DENVER — When Colts owner Jim Irsay scans the field Sunday, he’ll see in the Denver Broncos the kind of team he admittedly couldn’t surround Peyton Manning with nearly enough during their 14 years together in Indianapolis.
Equilibrium on offense, dominance on defense — a team that doesn’t necessarily have to ride Superman’s cape in its Super Bowl quest.
Remember Irsay’s comments preceding Manning’s emotional homecoming in 2013 about giving up the old Indy offense’s “Star Wars” numbers in a quest for more Super Bowl rings? It raised a lot of eyebrows, but his point was this: he thinks the formula for winning more championships is better balance.
John Elway thinks so, too, and that’s precisely what the Broncos (12-4) have as they host the Colts (12-5), who again have a star QB covering up deficiencies elsewhere.
After the record-shattering Broncos were demolished in the Super Bowl, Elway bolstered his defense by signing Aqib Talib, DeMarcus Ware and T.J. Ward to a guaranteed $60 million. He also replaced Eric Decker with Emmanuel Sanders and drafted Bradley Roby.
Following the inexplicable loss at St. Louis at midseason, the Broncos pumped the brakes on their Lamborghini offense and watched fourth-string running back C.J. Anderson blossom behind a restructured line.
Although that downshifting spawned the “What’s wrong with Peyton?” buzz, consider this: the Broncos were 3-4 when Manning threw for more than 300 yards this season, 9-0 when he didn’t.
“It takes a team,” is the new mantra in the locker room.
Almost all Manning’s key numbers are down from 2013, but these less-flashy Broncos may have a better chance of winning it all — providing they can keep Luck from winning his first road playoff game.
Interestingly, the Colts are relying more on Luck than they ever did on Manning.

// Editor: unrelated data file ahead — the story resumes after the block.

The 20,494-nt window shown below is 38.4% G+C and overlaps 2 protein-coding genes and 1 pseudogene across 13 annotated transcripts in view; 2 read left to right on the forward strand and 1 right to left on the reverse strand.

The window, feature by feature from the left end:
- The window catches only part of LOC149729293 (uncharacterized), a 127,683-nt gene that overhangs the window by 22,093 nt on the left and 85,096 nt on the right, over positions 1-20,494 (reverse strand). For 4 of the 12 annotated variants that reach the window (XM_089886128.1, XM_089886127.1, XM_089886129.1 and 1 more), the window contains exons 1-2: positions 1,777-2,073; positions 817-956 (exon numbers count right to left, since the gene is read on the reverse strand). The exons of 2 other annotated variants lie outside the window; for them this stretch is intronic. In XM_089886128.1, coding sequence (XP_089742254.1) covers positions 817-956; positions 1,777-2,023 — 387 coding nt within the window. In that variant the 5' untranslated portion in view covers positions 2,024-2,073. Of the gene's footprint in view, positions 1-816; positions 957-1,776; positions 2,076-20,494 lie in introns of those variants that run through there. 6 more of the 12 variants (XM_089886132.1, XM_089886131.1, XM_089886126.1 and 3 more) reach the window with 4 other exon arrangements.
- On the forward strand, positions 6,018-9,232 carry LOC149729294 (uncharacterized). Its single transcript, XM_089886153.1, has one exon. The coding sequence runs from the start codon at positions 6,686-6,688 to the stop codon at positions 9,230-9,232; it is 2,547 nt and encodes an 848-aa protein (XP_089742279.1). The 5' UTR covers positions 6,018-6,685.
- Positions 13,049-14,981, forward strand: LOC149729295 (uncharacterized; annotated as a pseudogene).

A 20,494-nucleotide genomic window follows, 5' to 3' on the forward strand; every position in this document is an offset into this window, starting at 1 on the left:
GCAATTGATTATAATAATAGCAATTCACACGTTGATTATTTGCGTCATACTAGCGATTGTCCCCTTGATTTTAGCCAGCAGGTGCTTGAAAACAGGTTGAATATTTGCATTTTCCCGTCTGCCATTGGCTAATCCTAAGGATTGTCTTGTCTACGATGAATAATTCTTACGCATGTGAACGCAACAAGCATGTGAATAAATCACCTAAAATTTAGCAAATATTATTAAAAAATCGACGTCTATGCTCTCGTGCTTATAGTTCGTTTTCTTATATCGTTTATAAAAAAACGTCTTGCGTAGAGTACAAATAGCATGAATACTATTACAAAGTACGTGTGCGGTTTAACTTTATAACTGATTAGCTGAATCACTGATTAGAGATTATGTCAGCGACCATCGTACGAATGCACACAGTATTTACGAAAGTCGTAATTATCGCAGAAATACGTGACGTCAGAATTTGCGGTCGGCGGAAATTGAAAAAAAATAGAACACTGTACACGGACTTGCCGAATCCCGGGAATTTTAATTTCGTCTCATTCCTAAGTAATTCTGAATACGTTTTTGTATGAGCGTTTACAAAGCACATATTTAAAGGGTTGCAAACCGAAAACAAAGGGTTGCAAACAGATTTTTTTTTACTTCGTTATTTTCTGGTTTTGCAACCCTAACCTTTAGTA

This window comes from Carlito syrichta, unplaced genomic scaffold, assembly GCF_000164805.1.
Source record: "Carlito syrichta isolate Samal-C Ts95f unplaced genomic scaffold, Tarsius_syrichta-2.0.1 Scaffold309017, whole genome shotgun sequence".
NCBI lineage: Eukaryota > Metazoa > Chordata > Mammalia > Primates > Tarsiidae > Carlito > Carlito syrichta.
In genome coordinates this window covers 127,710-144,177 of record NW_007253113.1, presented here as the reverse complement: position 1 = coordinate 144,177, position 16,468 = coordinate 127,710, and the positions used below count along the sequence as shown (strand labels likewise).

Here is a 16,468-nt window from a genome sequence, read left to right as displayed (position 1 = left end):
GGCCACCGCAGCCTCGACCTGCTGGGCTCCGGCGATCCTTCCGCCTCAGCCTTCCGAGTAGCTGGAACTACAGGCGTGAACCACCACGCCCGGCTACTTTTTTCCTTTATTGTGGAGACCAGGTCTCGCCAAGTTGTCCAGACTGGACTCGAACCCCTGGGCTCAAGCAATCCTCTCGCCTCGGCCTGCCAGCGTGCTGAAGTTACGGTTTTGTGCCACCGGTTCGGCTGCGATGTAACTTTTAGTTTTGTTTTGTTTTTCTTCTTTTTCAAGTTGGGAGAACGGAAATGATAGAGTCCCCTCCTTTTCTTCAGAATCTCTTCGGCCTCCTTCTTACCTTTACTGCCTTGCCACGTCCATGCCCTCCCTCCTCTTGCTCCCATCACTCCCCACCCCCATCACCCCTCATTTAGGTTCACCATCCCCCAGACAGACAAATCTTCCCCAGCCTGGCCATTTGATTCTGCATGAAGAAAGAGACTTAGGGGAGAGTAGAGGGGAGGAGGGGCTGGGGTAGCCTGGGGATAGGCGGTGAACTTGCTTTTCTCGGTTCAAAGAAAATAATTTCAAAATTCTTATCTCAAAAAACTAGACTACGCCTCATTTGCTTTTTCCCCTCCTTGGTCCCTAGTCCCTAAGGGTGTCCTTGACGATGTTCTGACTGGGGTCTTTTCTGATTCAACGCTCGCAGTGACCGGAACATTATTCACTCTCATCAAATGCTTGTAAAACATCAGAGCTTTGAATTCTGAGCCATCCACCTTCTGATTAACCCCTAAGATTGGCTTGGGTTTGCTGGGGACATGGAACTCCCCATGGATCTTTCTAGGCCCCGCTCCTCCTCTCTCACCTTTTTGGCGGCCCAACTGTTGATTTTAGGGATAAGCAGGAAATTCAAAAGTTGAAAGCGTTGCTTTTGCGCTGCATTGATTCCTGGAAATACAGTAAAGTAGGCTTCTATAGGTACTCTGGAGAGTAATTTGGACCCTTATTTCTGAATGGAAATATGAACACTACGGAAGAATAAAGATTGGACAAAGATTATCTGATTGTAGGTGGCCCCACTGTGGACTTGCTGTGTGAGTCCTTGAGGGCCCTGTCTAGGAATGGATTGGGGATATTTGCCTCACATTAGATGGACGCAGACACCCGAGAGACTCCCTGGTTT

In his time in Indy from 1998-2011, Manning was responsible for 73.3 percent of the Colts’ total net yards. During his three seasons there, Luck has accounted for 78 percent, according to STATS.
Granted, some of that is due to Luck’s mobility — his 905 yards rushing in his three-year career are already more than Manning accumulated in Indianapolis (722).
“Even when they’re one-dimensional, they’re not one-dimensional because he’ll take off and run it,” Denver defensive coordinator Jack Del Rio said.
And throw it: Luck led the league with 40 TD throws.
That was one more than Manning, who threw just three TD passes in December to go along with six interceptions.
His coach scoffed at the notion anything’s wrong with Manning.
“I think a year ago, he broke probably every single-season record known to man. It was the style we played and what was best for our team at that point,” John Fox said. “This year I think we’re a little bit different team. We’re built different. He was a 12-4 quarterback during the regular season, which is I think tied for the best record in football this year.”
The winner advances to the AFC championship. Among other subplots:
60 MINUTES: The Colts overcame a 28-point deficit to beat the Chiefs in the playoffs last year and nearly erased a 24-0 halftime hole in Denver in the 2014 opener.
“You can’t relax,” Broncos tight end Julius Thomas said. “It’s going to take 60 minutes of football to win in the playoffs and we know that. So that’s what we’re going to have in our minds going into the game and 59 1/2 is not going to be enough.”
RAHIM’S REDEMPTION: Speaking of letting up late, Broncos safety Rahim Moore is playing in his first postseason game since his gaffe against Baltimore two years ago when he allowed Jacoby Jones to haul in a 70-yard TD catch with 31 seconds left in regulation.
“Don’t dwell on the past,” Moore said. “You’ve got to be futuristic.”
COLTS’ TIGHT ENDS: Upsetting Denver would likely require big performances from tight ends Coby Fleener and Dwayne Allen, both of whom scored eight TDs this season. The Broncos surrendered nine TDs to tight ends as teams shied away from Pro Bowl cornerbacks Chris Harris Jr. and Talib.
MARSHALL PLAN: Denver led the league with nine Pro Bowlers, but linebacker Brandon Marshall wasn’t among them, and he was their top tackler despite missing the last two games with a sprained right foot. His return provides a big boost in facing Luck’s intermediate game.
RED ZONE INEFFICIENCY: Thomas has 12 TDs but none since spraining his left ankle Nov. 16. Before his injury, the Broncos scored 24 TDs in 31 trips inside the opponents’ 20. They’ve reached the end zone just 15 times in 31 trips since.
If he’s healthy Sunday, watch out. Thomas had three TDs against Indy in the opener, in single coverage against two linebackers and a safety.